Oklahoma lawmakers are proposing to give a 184 percent funding hike to an agency that serves them at the same time as they prepare to cut spending on state agencies that serve the public.

Under a budget proposal making its way through the Legislature, funding for the Legislative Service Bureau, which does legislative research and provides computer services for lawmakers and their staffs, would get a $9 million increase, bringing its annual appropriation to $13,892,835.

Oklahoma Policy Institute released the following statement in response to the state budget deal announced by lawmakers:

Lawmakers have not risen to the challenge of a historic budget shortfall. While this budget deal may prevent further cuts to common education and Soonercare, it slashes other vital services like higher education, the Health Department, Public Safety, environmental protection, Veterans Affairs, and the arts. The result is likely to be large tuition increases and fewer course offerings in higher education, shuttered county Health Departments and epidemic prevention efforts, dwindling emergency responders, and even larger gaps in mental health treatment for veterans.

The budget makes these dire cuts even though lawmakers have left hundreds of millions on the table by not stopping a reckless tax cut that was never supposed to happen in these conditions, using far less than the full available 3/8ths of the Rainy Day Fund, failing to increase the cigarette tax, and refusing available federal funds to save rural hospitals. The secretive process and last-minute unveiling of the budget has also already forced schools to lay off teachers and left vulnerable seniors and other Soonercare patients and providers facing months of extreme anxiety.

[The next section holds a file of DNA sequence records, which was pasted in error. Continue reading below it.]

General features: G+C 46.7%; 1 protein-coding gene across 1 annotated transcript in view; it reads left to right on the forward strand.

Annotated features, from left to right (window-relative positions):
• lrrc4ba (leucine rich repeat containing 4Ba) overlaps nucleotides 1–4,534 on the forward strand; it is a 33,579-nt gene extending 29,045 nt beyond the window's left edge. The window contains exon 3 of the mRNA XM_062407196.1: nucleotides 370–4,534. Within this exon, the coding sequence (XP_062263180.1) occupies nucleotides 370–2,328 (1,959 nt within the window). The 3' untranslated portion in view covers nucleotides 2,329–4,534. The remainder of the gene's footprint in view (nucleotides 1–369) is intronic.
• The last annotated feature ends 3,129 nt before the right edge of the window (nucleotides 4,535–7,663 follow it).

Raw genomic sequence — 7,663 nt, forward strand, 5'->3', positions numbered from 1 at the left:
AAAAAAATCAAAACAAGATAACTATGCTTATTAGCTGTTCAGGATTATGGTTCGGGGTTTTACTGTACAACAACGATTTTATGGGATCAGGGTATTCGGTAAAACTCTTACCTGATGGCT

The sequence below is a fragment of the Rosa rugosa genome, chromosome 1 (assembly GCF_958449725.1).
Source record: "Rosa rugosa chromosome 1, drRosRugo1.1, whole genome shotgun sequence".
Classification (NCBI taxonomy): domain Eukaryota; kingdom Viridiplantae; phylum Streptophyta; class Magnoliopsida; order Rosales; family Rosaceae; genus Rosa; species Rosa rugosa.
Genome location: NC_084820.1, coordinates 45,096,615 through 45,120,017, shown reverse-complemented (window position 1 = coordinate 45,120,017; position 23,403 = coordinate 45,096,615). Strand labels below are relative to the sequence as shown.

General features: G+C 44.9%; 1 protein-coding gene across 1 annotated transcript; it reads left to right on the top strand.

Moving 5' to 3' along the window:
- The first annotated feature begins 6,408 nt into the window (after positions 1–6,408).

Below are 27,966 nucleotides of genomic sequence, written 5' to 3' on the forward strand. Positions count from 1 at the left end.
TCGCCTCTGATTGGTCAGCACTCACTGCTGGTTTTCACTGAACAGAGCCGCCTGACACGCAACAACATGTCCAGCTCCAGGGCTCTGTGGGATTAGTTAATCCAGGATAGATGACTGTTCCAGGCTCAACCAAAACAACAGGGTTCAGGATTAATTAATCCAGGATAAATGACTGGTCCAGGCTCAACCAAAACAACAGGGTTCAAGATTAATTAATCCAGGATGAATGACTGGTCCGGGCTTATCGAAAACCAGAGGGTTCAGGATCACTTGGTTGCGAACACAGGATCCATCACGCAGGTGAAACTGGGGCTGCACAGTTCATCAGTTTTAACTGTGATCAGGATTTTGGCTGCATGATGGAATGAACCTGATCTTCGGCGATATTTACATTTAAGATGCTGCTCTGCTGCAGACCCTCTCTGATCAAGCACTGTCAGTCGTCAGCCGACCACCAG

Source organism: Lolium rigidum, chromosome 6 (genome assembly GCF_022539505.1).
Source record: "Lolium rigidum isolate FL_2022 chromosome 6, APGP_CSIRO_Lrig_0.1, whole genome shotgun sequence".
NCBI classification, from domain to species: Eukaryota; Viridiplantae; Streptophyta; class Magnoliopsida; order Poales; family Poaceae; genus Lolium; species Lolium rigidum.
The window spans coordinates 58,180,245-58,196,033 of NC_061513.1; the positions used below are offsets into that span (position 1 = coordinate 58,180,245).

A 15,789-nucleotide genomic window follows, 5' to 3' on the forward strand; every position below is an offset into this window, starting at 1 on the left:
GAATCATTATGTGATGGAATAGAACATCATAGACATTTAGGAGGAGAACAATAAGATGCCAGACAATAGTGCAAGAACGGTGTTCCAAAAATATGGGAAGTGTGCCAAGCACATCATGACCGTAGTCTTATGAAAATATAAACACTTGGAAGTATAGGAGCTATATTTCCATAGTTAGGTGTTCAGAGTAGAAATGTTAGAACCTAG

Lawmakers should show the courage to reject this budget deal and come back with a better plan to address this emergency, even if it requires going into special session.

Our elected officials have made it official! Oklahoma is looking at a $1.3 billion shortfall in public funding. Republican officials blame the shortfall on the cyclical nature of the oil industry, but a review of the numbers says that simply is not true. Responsibility for this disaster rests solidly at the feet of conservative lawmakers. Their constant attacks on state funding mechanisms and state services have led us to this point.

Two revenue failures this year have resulted in a 7% cut from the current budget. State government has certified a $1.3 billion shortfall for the next budget year and will require another 18% cut. The Oklahoma Policy Institute forecasts another billion-dollar shortfall the following year that will require another 20% cut. That adds up to a total reduction of 45% from the state budget over three years.

The budget shortfall has four components: $500 million in one-time funds, $325 million less in individual income tax collections, $229 million reduction in sales tax collections, and a $224 million reduction in gross production taxes. Oil revenue can only account for about 30% of the $1.3 billion shortfall. Responsible budget action could have prevented even that.

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© Wright for Tulsa 2020